A Key Performance Indicator has limited value unless it can be compared to something. There may be some value as a record of change over time; however, unless it is known what sort of change is required, even this has little value. A KPI without a comparator can be used to help stabilise performance. For example, with a new process it is often the case actual values will vary wildly month on month until a process is bedded in. We may not know what a valid variance should be but simply recording the values will eventually provide enough data to generate an upper limit and a lower limit. So eventually, even a KPI without a comparator will create values to be compared to! These limits will become ‘thresholds’.

Thresholds are frequently based on targets. This can be an area of contention in business performance management circles. Targets are often set using arbitrary methods or justified using unhelpful interpretations of data. However, targets can be helpful when starting the process of defining thresholds. The key point about any target is that it needs to be reasonable and achievable.

Targets and thresholds are well understood when looking at financial measures. We often look at a ‘variance’ (threshold) to an expected result (target). For example, if expected monthly revenue was £325k and the actual revenue recorded was £309k the variance would be -£16k. This may or may not be a cause for concern depending on what was considered an acceptable variation to the target. For a KPI to be useful we need to clearly state both the acceptable and unacceptable results, that is, the ‘thresholds’. There are several threshold models; for the purpose of illustration we will start with the most common: Red, Amber, Green (RAG). In the RAG model there are two threshold points:

  • When the KPI should turn Green
  • When the KPI should turn Red

There are no hard and fast rules to the meanings attributed to each of the coloured areas but in general it is as follows:

  • Green – an acceptable result, we are on target
  • Amber – there may be a problem, we should investigate
  • Red – an unacceptable result, there is a problem that needs rectification

By using an example for instance “Customer Satisfaction” we can illustrate using the following threshold values:

  • Green – 95%
  • Red – 85%

When these KPIs together with thresholds are entered into a performance management system the result might look like this:

Thresholds - 1

As can be seen, by setting threshold values the viewer can instantly and very graphically see the current situation and more importantly the history leading to this point. History provides a context to better understand the performance of the KPI.

Out of the numerous threshold models there are two more that should be looked at. The first is a simple extension of the RAG model, the second a variant that accommodates measures that are not linear in nature.

Often there is a need to get a better understanding of an ‘over-achieved’ status. This is particularly true in the area of sales and client management. Sales bonuses may be based on not only achieving a target but over-achieving it as well. It may be desirable to over-achieve in client management engagement where non-sales time spent with a client is deemed to be a positive activity. In this case an extension of the RAG model can be used; the Red, Amber, Green, Blue variant. For RAGB it is normal to set five thresholds:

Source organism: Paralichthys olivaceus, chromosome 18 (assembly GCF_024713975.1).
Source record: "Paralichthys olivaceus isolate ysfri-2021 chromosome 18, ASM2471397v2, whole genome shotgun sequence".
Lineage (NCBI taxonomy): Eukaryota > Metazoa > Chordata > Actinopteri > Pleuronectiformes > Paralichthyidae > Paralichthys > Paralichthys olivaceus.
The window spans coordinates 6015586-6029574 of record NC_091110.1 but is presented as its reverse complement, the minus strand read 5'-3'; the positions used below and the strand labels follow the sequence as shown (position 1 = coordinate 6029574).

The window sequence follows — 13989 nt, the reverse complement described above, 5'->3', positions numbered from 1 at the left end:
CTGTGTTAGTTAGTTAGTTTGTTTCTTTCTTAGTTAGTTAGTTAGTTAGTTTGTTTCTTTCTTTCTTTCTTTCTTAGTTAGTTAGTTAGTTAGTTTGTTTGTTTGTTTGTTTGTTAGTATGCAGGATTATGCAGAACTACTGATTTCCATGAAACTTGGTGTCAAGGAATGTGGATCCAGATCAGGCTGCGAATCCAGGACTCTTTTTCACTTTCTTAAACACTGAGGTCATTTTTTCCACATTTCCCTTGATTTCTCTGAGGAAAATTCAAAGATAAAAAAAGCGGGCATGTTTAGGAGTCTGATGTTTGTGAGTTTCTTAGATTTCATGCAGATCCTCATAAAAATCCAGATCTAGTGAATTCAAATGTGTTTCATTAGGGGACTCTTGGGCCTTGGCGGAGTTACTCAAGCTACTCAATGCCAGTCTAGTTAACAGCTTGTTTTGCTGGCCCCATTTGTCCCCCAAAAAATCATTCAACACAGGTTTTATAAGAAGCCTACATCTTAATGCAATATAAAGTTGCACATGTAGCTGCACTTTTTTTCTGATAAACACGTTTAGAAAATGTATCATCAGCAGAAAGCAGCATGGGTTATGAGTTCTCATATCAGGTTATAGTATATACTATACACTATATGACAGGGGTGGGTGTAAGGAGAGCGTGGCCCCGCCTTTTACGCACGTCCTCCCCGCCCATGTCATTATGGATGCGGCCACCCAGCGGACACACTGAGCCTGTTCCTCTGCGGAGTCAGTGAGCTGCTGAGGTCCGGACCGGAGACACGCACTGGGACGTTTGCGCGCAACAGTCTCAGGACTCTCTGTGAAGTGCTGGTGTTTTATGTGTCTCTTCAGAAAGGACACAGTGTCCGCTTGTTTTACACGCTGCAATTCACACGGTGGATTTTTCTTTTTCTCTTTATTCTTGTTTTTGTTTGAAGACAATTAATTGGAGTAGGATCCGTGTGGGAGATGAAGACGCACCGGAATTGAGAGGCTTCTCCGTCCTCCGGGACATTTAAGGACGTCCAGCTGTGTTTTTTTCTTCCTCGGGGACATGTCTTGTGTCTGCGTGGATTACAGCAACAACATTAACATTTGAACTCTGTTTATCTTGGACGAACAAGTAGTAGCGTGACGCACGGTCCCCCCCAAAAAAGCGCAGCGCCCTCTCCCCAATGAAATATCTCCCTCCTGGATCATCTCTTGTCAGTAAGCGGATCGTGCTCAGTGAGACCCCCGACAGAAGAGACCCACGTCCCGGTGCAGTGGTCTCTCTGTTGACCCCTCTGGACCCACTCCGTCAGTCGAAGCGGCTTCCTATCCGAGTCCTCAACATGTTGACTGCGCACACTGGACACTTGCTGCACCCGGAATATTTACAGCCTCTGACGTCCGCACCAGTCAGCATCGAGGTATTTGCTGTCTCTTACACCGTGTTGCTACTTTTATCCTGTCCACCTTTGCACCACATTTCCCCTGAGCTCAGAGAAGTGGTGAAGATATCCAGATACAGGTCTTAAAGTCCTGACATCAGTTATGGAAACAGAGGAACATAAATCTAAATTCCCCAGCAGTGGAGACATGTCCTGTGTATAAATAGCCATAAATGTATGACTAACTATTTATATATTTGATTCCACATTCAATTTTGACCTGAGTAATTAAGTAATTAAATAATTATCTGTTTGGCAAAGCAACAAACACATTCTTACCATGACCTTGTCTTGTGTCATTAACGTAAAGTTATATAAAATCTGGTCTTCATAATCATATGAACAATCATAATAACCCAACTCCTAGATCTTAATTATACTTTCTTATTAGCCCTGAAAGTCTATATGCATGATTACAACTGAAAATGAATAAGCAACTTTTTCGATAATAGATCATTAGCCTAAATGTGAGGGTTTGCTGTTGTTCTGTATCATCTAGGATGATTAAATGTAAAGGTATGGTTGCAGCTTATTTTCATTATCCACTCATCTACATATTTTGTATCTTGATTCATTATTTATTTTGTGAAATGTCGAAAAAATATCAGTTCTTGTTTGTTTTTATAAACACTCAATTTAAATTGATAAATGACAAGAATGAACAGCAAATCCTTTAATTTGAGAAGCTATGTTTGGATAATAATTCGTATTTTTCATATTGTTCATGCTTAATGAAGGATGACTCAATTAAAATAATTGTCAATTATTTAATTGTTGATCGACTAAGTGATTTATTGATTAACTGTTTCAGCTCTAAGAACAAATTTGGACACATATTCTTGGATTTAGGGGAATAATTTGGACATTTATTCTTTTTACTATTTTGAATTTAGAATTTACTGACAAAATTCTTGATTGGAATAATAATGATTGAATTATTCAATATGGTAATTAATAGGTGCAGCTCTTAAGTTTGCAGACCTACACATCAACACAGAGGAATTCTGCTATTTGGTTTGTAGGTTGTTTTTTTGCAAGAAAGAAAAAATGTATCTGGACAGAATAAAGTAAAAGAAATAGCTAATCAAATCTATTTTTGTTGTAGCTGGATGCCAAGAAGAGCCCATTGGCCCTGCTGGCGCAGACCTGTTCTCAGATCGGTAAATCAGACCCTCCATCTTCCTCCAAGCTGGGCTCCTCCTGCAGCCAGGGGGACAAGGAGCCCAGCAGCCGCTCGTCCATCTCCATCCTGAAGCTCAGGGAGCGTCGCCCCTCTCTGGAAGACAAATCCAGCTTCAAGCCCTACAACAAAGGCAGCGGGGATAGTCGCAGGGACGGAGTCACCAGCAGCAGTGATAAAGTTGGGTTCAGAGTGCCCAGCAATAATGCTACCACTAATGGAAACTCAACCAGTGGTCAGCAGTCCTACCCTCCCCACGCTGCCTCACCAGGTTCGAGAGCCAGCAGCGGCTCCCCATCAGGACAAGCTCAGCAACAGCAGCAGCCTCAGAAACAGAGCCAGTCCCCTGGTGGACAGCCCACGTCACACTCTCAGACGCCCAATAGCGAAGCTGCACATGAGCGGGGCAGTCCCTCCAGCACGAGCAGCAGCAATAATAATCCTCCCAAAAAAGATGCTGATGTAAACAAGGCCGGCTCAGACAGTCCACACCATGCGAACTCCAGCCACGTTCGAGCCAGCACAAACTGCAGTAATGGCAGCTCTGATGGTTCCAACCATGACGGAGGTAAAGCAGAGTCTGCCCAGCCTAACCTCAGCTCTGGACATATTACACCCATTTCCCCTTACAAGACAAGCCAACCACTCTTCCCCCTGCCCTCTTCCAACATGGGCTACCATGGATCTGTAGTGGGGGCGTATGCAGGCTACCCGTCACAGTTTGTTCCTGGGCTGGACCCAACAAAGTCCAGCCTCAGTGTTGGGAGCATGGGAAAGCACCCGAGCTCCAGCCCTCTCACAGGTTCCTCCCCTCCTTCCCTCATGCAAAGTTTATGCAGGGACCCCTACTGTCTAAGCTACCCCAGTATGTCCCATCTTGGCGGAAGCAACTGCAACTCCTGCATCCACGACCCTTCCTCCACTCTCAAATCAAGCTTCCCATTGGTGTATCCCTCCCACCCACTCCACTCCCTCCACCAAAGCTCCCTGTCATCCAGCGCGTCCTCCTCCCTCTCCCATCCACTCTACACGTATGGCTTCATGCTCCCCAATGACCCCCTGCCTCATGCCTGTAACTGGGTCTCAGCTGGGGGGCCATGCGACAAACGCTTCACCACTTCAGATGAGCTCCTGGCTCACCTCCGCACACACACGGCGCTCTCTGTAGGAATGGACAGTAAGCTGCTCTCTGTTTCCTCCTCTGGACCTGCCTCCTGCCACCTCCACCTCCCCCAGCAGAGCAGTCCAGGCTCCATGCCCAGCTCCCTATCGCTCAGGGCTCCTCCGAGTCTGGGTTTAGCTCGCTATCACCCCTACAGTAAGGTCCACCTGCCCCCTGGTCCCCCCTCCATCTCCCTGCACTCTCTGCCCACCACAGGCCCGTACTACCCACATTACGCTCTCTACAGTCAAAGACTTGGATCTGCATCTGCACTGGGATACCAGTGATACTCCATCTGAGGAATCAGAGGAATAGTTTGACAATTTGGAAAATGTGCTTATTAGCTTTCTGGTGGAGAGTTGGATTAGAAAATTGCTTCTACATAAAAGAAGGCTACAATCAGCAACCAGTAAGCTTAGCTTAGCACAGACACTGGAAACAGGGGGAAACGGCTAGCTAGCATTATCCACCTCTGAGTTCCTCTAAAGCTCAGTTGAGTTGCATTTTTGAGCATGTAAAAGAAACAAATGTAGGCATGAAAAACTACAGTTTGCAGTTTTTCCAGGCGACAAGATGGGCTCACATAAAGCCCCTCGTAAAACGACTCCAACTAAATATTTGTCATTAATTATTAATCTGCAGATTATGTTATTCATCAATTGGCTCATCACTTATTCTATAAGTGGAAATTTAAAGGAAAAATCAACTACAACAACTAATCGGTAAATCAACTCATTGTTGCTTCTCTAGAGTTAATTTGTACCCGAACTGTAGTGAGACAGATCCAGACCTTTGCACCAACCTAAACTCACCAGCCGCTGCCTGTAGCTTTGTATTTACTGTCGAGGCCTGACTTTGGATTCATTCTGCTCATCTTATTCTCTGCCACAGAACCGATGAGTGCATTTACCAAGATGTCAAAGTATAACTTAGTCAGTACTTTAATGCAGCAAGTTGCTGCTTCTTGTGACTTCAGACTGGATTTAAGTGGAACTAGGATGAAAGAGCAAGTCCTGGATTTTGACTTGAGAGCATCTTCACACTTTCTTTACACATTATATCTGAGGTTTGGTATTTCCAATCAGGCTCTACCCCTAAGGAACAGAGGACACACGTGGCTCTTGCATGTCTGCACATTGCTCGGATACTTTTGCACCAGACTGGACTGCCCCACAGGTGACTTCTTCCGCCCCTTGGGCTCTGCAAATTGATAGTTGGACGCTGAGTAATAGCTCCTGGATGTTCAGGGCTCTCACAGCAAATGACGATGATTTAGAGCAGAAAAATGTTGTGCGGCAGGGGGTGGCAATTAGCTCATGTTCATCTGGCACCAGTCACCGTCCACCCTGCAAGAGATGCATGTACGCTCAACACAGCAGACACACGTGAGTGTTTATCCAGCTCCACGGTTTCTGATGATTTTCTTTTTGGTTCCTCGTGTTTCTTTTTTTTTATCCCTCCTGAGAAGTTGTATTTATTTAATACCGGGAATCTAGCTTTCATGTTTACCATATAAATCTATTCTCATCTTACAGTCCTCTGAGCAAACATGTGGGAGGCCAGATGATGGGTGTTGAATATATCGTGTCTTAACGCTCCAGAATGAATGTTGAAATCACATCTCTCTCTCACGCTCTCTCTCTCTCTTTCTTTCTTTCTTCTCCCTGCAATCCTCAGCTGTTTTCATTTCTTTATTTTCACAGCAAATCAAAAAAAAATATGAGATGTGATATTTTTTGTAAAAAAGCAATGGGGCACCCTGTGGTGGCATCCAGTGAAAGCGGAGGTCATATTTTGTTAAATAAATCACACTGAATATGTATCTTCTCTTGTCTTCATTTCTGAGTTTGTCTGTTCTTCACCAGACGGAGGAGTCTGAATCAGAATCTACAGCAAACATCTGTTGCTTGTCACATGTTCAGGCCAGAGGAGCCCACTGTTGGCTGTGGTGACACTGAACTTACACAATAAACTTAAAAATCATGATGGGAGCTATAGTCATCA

• The lowest acceptable result
  • When the KPI should turn Red
  • When the KPI should turn Green
  • When the KPI should turn Blue
  • The highest acceptable (or capped) result

Using this type of threshold model, a pre-determined over-achieved status can be monitored and managed. Using the example of client engagement management looking at a KPI of ‘Average hour’s client engagement per month’, the result might look something like this:

Thresholds - 2

The third threshold example is the ‘stabilise’ KPI. Occasionally KPIs are deemed unacceptable if the result is either too high or too low. A good example is a training budget. In training we want to spend to the budget but not exceed or go below the budget. In this case we define what the ‘best’ result is and then determine acceptable and non-acceptable results below and above best. Using the example of a training budget, the result might look like this:

Thresholds - 3

One of the by-products of defining thresholds is the ability to turn the KPI into a relative score. In the three examples above, the first was a percentage, the second was a number (hours) and the third a currency. Each had defined thresholds. A performance management system can take this information and create a calculation to ‘normalise’ the data and then turn it into a common score, for example between 1-10. With a normalised score, the scores across the system can be rolled up to higher levels.

The normalised scores can then be averaged by the system and an Objective score presented. This in turn could be rolled up with other Objectives to a Group or Perspective score, which in turn could be rolled up to department or company score. To illustrate this point, the following chart shows the combined normalised scores for the KPIs above in the form of the Objective ‘Improve Customer Satisfaction:

Thresholds - 4


Note: the charts above were created using QuickScore.

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